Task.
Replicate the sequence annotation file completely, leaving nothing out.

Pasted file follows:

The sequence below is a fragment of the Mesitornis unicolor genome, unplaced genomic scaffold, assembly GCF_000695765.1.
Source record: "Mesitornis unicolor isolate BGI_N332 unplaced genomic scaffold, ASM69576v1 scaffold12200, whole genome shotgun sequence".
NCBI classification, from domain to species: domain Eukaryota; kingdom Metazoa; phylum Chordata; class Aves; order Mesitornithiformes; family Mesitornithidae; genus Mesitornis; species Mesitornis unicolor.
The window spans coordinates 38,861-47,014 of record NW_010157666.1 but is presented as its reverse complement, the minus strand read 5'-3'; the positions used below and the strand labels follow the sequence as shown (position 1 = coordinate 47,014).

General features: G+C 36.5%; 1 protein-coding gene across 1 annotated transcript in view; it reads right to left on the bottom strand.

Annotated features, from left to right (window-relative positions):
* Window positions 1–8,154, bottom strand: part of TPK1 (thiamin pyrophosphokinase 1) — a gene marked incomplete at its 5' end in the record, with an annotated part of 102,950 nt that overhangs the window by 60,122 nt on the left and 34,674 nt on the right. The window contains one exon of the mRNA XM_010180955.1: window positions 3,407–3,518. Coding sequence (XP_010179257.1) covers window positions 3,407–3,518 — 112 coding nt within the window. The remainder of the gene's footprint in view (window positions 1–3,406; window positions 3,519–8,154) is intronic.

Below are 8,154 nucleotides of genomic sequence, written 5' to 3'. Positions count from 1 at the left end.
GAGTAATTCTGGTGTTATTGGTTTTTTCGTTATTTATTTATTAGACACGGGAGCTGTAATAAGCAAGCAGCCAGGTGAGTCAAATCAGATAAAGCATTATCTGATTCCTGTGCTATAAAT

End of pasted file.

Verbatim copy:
The sequence below is a fragment of the Mesitornis unicolor genome, unplaced genomic scaffold, assembly GCF_000695765.1.
Source record: "Mesitornis unicolor isolate BGI_N332 unplaced genomic scaffold, ASM69576v1 scaffold12200, whole genome shotgun sequence".
NCBI classification, from domain to species: domain Eukaryota; kingdom Metazoa; phylum Chordata; class Aves; order Mesitornithiformes; family Mesitornithidae; genus Mesitornis; species Mesitornis unicolor.
The window spans coordinates 38,861-47,014 of record NW_010157666.1 but is presented as its reverse complement, the minus strand read 5'-3'; the positions used below and the strand labels follow the sequence as shown (position 1 = coordinate 47,014).

General features: G+C 36.5%; 1 protein-coding gene across 1 annotated transcript in view; it reads right to left on the bottom strand.

Annotated features, from left to right (window-relative positions):
* Window positions 1–8,154, bottom strand: part of TPK1 (thiamin pyrophosphokinase 1) — a gene marked incomplete at its 5' end in the record, with an annotated part of 102,950 nt that overhangs the window by 60,122 nt on the left and 34,674 nt on the right. The window contains one exon of the mRNA XM_010180955.1: window positions 3,407–3,518. Coding sequence (XP_010179257.1) covers window positions 3,407–3,518 — 112 coding nt within the window. The remainder of the gene's footprint in view (window positions 1–3,406; window positions 3,519–8,154) is intronic.

Below are 8,154 nucleotides of genomic sequence, written 5' to 3'. Positions count from 1 at the left end.
GAGTAATTCTGGTGTTATTGGTTTTTTCGTTATTTATTTATTAGACACGGGAGCTGTAATAAGCAAGCAGCCAGGTGAGTCAAATCAGATAAAGCATTATCTGATTCCTGTGCTATAAAT